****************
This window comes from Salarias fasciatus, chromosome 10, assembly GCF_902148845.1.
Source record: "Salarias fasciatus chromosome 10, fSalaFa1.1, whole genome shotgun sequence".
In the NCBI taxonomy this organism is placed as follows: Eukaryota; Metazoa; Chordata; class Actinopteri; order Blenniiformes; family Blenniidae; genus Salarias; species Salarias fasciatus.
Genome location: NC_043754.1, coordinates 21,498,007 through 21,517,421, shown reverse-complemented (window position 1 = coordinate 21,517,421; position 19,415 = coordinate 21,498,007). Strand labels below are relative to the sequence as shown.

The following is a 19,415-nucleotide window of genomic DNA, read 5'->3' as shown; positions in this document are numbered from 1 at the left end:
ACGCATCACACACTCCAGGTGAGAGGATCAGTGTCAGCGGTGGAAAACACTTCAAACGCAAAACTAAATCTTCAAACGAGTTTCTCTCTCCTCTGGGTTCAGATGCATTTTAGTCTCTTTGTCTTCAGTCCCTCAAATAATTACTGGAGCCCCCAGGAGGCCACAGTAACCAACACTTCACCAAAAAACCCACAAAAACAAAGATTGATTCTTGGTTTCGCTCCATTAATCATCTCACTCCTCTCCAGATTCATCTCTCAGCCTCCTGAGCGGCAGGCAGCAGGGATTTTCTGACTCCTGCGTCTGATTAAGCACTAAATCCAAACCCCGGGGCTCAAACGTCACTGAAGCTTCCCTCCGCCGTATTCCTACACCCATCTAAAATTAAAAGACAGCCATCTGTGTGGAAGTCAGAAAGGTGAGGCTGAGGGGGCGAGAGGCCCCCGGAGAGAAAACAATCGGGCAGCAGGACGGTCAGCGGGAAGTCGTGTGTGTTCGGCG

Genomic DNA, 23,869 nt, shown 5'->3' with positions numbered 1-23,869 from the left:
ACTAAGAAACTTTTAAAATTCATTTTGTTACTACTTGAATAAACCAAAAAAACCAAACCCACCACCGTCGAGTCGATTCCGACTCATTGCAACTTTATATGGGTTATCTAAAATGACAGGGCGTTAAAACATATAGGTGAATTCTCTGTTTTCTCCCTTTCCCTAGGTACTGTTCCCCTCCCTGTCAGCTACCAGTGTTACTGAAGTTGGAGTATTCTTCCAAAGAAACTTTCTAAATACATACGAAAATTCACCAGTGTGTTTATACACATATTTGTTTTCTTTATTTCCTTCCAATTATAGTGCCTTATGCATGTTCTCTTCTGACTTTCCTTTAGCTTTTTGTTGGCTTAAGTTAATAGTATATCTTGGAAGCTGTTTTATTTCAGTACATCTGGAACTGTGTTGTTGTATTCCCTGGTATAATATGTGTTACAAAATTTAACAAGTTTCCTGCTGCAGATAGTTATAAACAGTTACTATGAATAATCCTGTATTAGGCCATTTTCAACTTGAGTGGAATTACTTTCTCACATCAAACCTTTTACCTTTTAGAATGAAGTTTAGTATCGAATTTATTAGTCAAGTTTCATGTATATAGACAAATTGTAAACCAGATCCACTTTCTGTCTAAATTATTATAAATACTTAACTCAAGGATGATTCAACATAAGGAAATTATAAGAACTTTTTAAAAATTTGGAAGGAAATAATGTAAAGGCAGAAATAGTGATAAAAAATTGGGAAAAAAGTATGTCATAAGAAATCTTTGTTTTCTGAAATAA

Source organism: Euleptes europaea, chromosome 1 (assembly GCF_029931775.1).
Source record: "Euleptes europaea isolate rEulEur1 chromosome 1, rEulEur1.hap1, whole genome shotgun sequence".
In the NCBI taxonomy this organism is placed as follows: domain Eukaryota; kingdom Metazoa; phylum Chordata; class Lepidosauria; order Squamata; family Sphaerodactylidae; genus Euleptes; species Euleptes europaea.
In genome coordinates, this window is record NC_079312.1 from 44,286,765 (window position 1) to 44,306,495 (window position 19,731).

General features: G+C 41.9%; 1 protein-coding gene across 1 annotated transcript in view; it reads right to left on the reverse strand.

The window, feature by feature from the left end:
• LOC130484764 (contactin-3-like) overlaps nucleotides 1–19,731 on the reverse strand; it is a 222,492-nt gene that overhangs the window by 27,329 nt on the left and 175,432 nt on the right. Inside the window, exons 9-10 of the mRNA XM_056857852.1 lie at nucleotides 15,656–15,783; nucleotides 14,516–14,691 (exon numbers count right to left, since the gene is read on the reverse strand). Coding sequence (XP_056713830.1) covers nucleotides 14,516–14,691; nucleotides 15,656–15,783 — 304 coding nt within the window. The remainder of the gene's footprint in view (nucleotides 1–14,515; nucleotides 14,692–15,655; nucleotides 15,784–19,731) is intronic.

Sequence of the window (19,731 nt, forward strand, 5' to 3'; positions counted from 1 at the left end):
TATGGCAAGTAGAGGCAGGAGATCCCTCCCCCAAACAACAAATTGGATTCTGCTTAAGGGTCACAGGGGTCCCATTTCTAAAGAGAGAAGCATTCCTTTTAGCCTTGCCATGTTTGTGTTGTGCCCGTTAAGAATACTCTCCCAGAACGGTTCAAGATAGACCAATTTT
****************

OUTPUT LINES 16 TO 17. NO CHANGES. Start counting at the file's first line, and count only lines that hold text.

Sequence of the window (19,731 nt, forward strand, 5' to 3'; positions counted from 1 at the left end):
TATGGCAAGTAGAGGCAGGAGATCCCTCCCCCAAACAACAAATTGGATTCTGCTTAAGGGTCACAGGGGTCCCATTTCTAAAGAGAGAAGCATTCCTTTTAGCCTTGCCATGTTTGTGTTGTGCCCGTTAAGAATACTCTCCCAGAACGGTTCAAGATAGACCAATTTT